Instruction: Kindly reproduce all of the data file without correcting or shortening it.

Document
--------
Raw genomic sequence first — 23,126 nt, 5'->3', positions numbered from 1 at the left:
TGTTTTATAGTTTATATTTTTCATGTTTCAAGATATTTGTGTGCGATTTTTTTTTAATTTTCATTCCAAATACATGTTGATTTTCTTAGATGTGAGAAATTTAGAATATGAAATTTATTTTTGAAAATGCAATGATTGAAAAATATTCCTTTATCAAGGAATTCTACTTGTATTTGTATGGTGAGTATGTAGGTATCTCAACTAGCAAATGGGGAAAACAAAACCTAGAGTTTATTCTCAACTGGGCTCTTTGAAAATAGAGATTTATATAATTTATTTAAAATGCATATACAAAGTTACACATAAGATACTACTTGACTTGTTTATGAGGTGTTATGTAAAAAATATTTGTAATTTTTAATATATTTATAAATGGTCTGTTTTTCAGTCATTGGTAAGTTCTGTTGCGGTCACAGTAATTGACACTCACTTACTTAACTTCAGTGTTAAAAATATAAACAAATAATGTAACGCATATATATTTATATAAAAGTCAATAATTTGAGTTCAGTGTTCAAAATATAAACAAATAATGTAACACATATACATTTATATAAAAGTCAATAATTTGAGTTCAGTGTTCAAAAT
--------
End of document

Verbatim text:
Raw genomic sequence first — 23,126 nt, 5'->3', positions numbered from 1 at the left:
TGTTTTATAGTTTATATTTTTCATGTTTCAAGATATTTGTGTGCGATTTTTTTTTAATTTTCATTCCAAATACATGTTGATTTTCTTAGATGTGAGAAATTTAGAATATGAAATTTATTTTTGAAAATGCAATGATTGAAAAATATTCCTTTATCAAGGAATTCTACTTGTATTTGTATGGTGAGTATGTAGGTATCTCAACTAGCAAATGGGGAAAACAAAACCTAGAGTTTATTCTCAACTGGGCTCTTTGAAAATAGAGATTTATATAATTTATTTAAAATGCATATACAAAGTTACACATAAGATACTACTTGACTTGTTTATGAGGTGTTATGTAAAAAATATTTGTAATTTTTAATATATTTATAAATGGTCTGTTTTTCAGTCATTGGTAAGTTCTGTTGCGGTCACAGTAATTGACACTCACTTACTTAACTTCAGTGTTAAAAATATAAACAAATAATGTAACGCATATATATTTATATAAAAGTCAATAATTTGAGTTCAGTGTTCAAAATATAAACAAATAATGTAACACATATACATTTATATAAAAGTCAATAATTTGAGTTCAGTGTTCAAAAT